The Venezuelan Supreme Court has annulled an amnesty law that was passed by opposition-controlled congress to free dozens of political prisoners.
The congress, known as the National Assembly, had passed the law in March to secure the release of nearly 80 prisoners, including politicians, students and military officers, who had received jails terms of up to 13 years.
Around half of the political prisoners were jailed on charges of inciting violence during the 2014 anti-government protests that killed over 40 people.
The top court ruled that the law could not stand because it violates the rights of those killed during the 2014 demonstrations.
President Nicolas Maduro had earlier described the legislation as “the most criminal law ever approved.” He had said the law was an attempt to destabilize his rule and liberate the prisoners blamed for the unrest in 2014.
Among the prisoners who would have been freed by the amnesty law is senior opposition figure lawis Leopoldo Lopez, a leader of the violent anti-Caracas protests.
His arrest sparked anger among opposition backers and caused the United States to impose sanctions on Venezuelan officials for alleged rights abuses.
Lopez is serving an almost 14-year sentence for provoking violence during 2014 protests.
Meanwhile, congressional leaders still want the bill to be enacted despite the Supreme Court ruling; however, the law is unlikely to come into force in the wake of the verdict.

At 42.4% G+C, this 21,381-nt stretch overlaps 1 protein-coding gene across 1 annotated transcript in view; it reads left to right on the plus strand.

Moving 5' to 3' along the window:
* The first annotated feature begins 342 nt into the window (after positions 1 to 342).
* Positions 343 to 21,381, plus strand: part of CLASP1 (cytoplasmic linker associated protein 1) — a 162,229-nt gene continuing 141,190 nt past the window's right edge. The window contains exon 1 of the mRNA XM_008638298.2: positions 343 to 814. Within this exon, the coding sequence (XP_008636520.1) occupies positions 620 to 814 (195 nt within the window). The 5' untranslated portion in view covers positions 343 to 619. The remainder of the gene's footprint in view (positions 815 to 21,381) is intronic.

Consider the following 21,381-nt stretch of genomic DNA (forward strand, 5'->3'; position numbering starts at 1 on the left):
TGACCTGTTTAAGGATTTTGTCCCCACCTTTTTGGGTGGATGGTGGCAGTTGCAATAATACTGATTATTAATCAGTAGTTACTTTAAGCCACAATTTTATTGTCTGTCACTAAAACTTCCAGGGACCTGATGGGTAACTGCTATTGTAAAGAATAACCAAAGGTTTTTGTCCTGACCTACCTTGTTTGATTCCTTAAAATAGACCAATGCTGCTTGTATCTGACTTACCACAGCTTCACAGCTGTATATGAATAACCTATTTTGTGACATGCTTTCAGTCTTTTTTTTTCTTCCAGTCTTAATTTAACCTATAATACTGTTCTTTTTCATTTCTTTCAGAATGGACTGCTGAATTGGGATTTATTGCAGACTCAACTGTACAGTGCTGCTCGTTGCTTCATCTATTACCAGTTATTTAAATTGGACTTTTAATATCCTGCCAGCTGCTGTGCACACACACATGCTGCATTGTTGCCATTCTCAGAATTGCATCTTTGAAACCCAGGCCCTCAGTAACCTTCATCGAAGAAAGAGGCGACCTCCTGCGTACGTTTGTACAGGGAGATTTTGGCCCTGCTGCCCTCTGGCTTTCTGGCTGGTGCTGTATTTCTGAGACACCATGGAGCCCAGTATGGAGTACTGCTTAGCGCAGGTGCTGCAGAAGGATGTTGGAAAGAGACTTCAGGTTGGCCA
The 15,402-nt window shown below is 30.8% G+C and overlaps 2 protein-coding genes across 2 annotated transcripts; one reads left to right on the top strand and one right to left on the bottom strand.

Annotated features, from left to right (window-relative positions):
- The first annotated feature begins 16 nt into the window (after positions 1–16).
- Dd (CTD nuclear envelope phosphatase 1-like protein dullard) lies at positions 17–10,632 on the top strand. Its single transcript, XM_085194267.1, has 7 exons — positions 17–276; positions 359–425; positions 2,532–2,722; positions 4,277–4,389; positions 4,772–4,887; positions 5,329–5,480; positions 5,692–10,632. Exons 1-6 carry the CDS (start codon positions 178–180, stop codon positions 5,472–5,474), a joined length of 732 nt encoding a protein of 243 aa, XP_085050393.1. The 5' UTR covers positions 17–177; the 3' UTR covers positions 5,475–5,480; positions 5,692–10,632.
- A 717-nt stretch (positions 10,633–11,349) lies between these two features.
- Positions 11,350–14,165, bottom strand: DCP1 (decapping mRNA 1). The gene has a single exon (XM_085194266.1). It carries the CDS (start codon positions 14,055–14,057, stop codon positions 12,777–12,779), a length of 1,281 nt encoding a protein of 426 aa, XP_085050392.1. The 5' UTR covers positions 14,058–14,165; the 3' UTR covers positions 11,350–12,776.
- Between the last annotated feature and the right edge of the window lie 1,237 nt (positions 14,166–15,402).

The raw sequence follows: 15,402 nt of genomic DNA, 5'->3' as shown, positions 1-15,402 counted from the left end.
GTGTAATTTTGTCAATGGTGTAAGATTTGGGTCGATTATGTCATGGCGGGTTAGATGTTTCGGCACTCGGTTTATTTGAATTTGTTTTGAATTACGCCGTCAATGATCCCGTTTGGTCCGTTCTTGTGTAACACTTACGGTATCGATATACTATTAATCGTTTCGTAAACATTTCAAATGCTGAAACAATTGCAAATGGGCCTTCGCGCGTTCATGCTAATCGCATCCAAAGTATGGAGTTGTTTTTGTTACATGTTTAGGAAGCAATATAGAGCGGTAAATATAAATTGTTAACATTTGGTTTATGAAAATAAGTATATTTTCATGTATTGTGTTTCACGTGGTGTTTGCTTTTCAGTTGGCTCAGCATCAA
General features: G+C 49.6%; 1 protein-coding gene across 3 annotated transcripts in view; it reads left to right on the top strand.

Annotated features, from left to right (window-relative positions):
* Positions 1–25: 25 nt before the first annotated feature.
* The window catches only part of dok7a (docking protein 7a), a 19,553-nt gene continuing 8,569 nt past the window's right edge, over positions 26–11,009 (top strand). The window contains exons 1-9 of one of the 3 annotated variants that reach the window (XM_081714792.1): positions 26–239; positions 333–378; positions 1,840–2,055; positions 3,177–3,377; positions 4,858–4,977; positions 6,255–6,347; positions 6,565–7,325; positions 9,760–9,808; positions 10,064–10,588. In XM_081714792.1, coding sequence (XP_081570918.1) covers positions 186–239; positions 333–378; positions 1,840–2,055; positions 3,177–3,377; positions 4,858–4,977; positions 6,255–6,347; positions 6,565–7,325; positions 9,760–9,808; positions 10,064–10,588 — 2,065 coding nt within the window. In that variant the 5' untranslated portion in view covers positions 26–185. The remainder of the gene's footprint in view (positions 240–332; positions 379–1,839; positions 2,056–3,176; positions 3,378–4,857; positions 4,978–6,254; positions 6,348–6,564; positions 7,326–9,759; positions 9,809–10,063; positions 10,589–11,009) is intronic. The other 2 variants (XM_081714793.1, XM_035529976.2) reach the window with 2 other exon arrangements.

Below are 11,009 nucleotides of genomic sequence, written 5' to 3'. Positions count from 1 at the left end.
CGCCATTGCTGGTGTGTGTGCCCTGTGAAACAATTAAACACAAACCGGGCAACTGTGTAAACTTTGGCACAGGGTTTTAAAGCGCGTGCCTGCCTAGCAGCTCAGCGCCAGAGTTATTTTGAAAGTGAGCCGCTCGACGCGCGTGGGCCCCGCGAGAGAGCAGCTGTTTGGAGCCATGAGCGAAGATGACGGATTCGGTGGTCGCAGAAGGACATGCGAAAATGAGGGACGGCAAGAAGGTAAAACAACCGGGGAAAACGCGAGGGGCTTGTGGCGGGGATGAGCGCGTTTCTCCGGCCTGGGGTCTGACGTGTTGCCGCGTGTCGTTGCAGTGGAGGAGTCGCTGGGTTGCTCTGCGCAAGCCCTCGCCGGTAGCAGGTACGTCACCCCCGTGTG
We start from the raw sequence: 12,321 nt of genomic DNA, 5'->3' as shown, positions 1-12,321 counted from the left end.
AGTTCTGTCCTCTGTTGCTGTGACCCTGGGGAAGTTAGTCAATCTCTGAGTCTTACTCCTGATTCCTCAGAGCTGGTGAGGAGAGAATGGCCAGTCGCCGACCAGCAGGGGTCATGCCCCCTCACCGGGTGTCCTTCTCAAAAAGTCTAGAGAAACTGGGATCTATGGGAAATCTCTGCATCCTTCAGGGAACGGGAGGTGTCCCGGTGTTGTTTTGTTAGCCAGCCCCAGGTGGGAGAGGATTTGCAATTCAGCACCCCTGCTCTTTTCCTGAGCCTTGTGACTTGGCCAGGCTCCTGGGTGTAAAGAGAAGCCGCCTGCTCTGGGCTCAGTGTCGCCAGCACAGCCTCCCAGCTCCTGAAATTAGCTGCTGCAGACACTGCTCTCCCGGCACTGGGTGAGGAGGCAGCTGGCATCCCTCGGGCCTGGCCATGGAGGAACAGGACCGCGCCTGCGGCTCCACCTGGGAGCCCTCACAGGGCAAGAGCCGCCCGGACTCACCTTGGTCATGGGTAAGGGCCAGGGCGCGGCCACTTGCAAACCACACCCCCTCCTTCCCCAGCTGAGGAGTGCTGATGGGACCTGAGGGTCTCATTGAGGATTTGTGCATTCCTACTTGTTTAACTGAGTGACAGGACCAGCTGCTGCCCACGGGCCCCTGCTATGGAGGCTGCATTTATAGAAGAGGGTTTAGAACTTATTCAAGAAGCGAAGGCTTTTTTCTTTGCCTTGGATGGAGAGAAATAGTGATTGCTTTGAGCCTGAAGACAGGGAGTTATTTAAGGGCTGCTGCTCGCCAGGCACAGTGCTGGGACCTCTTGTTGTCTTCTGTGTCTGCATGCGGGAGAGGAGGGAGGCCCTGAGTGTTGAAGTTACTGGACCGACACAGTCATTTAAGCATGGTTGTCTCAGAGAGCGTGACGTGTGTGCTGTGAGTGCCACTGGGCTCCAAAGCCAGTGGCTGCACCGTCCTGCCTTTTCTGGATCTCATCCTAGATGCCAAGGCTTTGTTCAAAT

The opposition swept two thirds of the seats in the Venezuelan legislature in 2015. It won the parliamentary polls on the promise to work for the release of political prisoners.
People protest against the amnesty law approved by the National Assembly in the Venezuelan capital, Caracas, on April 7, 2016. ©AFP
Opposition lawmakers said earlier this month that they are seeking to push through a constitutional amendment that would limit the president’s power and reduce the current six-year presidential term.
The opposition-held congress is also seeking to reshape the Supreme Court and take it out of the government’s control. It has approved a new law allowing the introduction of more judges into the Supreme Court of Justice.
However, officials say the congress seeks to build a pro-opposition majority of judges to launch an impeachment against Maduro.
The opposition figures have already hinted at a new constitution or a recall referendum before Maduro’s term in office expires in 2019.
The opposition coalition’s executive secretary, Jesus Torrealba, has vowed the alliance would make use of all means available to oust Maduro.
The government of President Maduro, however, has denounced the opposition’s plans as a US-backed attempt to bring about a coup d’état in the oil-rich country that is home to 29 million people.